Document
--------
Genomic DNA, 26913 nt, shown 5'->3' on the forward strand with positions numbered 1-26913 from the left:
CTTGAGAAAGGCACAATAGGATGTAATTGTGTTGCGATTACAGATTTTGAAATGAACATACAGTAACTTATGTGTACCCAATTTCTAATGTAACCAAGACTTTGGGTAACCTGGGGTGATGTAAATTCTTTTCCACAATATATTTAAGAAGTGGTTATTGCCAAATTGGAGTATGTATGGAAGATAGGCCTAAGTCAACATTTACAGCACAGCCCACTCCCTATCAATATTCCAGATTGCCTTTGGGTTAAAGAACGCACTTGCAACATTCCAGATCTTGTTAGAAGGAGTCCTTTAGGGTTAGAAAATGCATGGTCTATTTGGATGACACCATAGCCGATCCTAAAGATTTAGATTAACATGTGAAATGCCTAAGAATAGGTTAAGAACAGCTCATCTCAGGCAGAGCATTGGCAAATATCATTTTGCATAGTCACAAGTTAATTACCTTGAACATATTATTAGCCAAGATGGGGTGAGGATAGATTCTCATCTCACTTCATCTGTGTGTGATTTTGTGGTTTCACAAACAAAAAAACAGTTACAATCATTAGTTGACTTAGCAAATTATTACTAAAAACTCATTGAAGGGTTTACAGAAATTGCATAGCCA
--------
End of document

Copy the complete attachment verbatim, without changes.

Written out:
Genomic DNA, 26913 nt, shown 5'->3' on the forward strand with positions numbered 1-26913 from the left:
CTTGAGAAAGGCACAATAGGATGTAATTGTGTTGCGATTACAGATTTTGAAATGAACATACAGTAACTTATGTGTACCCAATTTCTAATGTAACCAAGACTTTGGGTAACCTGGGGTGATGTAAATTCTTTTCCACAATATATTTAAGAAGTGGTTATTGCCAAATTGGAGTATGTATGGAAGATAGGCCTAAGTCAACATTTACAGCACAGCCCACTCCCTATCAATATTCCAGATTGCCTTTGGGTTAAAGAACGCACTTGCAACATTCCAGATCTTGTTAGAAGGAGTCCTTTAGGGTTAGAAAATGCATGGTCTATTTGGATGACACCATAGCCGATCCTAAAGATTTAGATTAACATGTGAAATGCCTAAGAATAGGTTAAGAACAGCTCATCTCAGGCAGAGCATTGGCAAATATCATTTTGCATAGTCACAAGTTAATTACCTTGAACATATTATTAGCCAAGATGGGGTGAGGATAGATTCTCATCTCACTTCATCTGTGTGTGATTTTGTGGTTTCACAAACAAAAAAACAGTTACAATCATTAGTTGACTTAGCAAATTATTACTAAAAACTCATTGAAGGGTTTACAGAAATTGCATAGCCA